Uber-Waymo Trial Delayed Again Following Allegations of Rogue Conduct at Uber


A federal judge overseeing the high-profile patent theft case between Alphabet Inc.'s Waymo and Uber Technologies Inc.

Last night, before the final pretrial meeting today, Waymo requested that the upcoming trade secrets case set to begin on Monday be delayed.

It also revealed Uber stores the stolen trade-secret information on computers that bypass its servers, and that its employees communicate about it using Wikr, an encrypted messaging application that erases messages after a certain amount of time.

Waymo sued Uber in February, accusing the company of stealing secretive self-driving vehicle technology. But over Thanksgiving weekend, the U.S. Attorney sent additional evidence to Alsup, who had previously referred the case there for possible criminal investigation. Anthony Levandowski, an engineer who left Waymo to spearhead Uber's self-driving auto unit, allegedly stole thousands of confidential documents on his way out the door, but Uber has maintained that those documents never reached its corporate servers. Uber paid $680 million a year ago for a self-driving vehicle startup founded by Levandowski after he left Waymo in January 2016. Levandowski is not a defendant in the civil suit, but he faces a criminal probe stemming from the allegations.

Jacobs was put under oath at a hearing November 28 after the judge was alerted last week by USA prosecutors that he communicated with them in their probe of trade-secret theft at Uber.

Uber has denied the allegations of theft. Russo also denied that part of his jobs was to steal trade secrets.

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The existence of such a unit deals a huge blow to Uber's argument that it never used or even saw the 4,000 documents that Levandowski secretly downloaded while still working at Waymo - a fact that was only discovered months later during a security audit. It also said it wasn't obligated under Micron Technology, Inc. v. Rambus Inc., decided by the Federal Circuit in 2011, to preserve evidence before Waymo sued.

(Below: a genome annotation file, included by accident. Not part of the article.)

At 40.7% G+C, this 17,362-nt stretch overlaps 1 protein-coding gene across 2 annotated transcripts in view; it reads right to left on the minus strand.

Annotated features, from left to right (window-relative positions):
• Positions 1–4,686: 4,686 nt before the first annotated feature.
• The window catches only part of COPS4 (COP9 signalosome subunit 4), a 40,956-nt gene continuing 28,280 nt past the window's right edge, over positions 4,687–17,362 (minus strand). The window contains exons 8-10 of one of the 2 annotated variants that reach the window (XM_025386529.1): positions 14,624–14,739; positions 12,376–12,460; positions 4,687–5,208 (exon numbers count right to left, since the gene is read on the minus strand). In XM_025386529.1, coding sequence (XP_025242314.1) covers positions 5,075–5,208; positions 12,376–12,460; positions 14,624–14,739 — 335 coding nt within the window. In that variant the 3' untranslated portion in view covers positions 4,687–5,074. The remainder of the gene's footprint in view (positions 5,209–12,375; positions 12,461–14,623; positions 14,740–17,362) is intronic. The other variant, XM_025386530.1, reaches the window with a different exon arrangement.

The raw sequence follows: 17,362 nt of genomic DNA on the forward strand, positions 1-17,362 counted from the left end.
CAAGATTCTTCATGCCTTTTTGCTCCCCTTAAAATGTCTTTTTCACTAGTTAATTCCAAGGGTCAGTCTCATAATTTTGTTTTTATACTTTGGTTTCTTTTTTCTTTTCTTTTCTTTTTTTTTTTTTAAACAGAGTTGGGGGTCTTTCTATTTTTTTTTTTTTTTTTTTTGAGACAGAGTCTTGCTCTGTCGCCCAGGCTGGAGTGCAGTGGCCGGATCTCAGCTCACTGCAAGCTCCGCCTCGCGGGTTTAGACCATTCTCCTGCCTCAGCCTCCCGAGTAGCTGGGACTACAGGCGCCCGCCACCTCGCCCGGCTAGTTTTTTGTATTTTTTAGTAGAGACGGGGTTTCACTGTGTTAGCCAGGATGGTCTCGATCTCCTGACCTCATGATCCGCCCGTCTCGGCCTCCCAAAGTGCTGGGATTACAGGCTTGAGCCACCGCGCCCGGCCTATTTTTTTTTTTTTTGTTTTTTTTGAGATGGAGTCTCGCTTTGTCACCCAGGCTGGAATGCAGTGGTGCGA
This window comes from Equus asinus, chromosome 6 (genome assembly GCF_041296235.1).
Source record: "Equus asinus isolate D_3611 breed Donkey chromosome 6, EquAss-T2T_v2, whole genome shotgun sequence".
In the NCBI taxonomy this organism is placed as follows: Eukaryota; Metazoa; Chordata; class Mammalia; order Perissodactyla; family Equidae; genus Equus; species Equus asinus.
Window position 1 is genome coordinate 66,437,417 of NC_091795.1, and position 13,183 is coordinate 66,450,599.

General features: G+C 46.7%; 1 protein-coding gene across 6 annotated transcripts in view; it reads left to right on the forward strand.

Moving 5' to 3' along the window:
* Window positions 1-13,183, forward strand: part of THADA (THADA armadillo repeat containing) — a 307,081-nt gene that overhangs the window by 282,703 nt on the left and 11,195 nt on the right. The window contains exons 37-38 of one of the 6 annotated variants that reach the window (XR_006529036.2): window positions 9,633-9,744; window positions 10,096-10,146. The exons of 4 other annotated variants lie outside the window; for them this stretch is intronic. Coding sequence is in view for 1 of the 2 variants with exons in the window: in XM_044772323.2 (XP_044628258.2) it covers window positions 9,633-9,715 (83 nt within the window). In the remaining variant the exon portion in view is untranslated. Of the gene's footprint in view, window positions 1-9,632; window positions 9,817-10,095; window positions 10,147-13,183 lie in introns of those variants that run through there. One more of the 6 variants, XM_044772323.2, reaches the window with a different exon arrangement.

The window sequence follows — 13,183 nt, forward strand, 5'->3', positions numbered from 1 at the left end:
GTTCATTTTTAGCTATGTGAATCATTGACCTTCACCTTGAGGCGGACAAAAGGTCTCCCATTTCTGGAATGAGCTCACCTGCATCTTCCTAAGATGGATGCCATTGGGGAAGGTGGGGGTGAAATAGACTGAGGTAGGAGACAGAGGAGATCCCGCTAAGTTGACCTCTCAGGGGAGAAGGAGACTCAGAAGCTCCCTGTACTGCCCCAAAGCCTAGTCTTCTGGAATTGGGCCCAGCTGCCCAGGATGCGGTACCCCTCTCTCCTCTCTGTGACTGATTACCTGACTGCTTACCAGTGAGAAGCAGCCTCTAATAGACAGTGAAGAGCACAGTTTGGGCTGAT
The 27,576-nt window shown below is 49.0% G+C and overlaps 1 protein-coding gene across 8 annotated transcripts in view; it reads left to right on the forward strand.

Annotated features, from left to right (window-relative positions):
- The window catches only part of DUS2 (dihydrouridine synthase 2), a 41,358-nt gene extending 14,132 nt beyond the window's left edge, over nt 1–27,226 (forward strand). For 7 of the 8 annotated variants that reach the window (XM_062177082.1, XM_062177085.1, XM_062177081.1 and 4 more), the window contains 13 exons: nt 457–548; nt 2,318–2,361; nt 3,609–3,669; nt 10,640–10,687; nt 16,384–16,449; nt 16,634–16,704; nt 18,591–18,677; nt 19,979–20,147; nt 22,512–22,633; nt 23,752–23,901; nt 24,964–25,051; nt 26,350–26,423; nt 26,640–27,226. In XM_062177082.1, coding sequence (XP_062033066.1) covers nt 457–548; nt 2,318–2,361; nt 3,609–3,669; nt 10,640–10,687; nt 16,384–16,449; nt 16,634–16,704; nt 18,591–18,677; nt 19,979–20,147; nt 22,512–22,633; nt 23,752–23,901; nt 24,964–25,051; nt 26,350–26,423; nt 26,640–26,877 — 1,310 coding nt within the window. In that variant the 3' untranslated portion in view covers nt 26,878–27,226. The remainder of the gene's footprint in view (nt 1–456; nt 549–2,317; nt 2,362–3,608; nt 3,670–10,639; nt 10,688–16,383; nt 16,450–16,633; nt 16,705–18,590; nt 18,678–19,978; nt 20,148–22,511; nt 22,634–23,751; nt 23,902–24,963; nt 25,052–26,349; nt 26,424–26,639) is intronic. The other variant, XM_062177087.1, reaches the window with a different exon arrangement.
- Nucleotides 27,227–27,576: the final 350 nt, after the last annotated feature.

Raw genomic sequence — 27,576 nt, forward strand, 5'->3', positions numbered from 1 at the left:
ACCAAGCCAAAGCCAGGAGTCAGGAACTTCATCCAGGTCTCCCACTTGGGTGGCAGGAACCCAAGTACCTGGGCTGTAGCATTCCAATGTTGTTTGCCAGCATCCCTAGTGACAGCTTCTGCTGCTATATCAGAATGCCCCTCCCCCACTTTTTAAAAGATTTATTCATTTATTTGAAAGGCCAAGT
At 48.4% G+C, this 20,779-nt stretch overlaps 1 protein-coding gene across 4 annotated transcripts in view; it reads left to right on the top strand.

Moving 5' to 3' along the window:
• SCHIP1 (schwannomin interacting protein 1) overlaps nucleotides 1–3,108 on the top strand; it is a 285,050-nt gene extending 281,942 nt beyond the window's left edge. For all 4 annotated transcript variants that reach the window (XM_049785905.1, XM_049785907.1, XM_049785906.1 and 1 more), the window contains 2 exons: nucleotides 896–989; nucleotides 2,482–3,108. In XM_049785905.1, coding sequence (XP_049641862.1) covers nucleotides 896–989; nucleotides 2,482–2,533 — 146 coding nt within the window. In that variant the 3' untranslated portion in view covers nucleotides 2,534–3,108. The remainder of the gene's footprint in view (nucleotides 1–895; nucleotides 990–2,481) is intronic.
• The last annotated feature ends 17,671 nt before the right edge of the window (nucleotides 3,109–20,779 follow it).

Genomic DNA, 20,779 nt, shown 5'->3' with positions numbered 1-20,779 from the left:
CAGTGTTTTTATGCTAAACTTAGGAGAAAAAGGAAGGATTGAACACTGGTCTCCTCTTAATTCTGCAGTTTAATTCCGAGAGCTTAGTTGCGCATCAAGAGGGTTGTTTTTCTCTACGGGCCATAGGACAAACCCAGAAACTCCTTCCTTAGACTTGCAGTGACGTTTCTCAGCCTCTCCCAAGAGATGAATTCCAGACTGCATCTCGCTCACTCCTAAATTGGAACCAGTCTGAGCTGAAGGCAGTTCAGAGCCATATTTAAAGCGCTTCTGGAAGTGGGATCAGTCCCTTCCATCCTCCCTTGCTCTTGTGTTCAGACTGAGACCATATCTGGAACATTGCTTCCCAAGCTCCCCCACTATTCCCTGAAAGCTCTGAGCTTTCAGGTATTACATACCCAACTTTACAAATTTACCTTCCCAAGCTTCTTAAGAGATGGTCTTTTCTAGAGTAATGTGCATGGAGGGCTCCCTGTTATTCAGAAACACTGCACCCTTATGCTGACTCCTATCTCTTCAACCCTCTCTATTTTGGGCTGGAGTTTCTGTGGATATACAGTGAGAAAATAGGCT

Levandowski has since been fired by Uber.

Softbank, the Japanese firm leading the proposed investment, is proposing to buy the shares at a 30 percent discount from Uber's previous valuation of roughly $68 billion, according to multiple media reports citing unnamed people familiar with the terms. According to his lawyer's letter, he was demoted to an analyst position in retaliation for not cooperating enough with Uber's policy of hiding evidence from discovery. Jacobs said he received instructions on secure communication from Craig Clark, who was recently dismissed from Uber for his role in covering up a data breach.

Arturo Gonzalez, an attorney with Morrison & Foerster who represents the defendants, clarified the defense team didn't know about the Jacobs letter until last week.

Jacobs had drafted a letter with lawyers to Uber's in-house lawyer regarding the ethics of the above practices.

The trial was set to begin next Tuesday in San Francisco. "There's enough there under oath to believe there's a 50-50 chance it will turn out to be something very bad for Uber".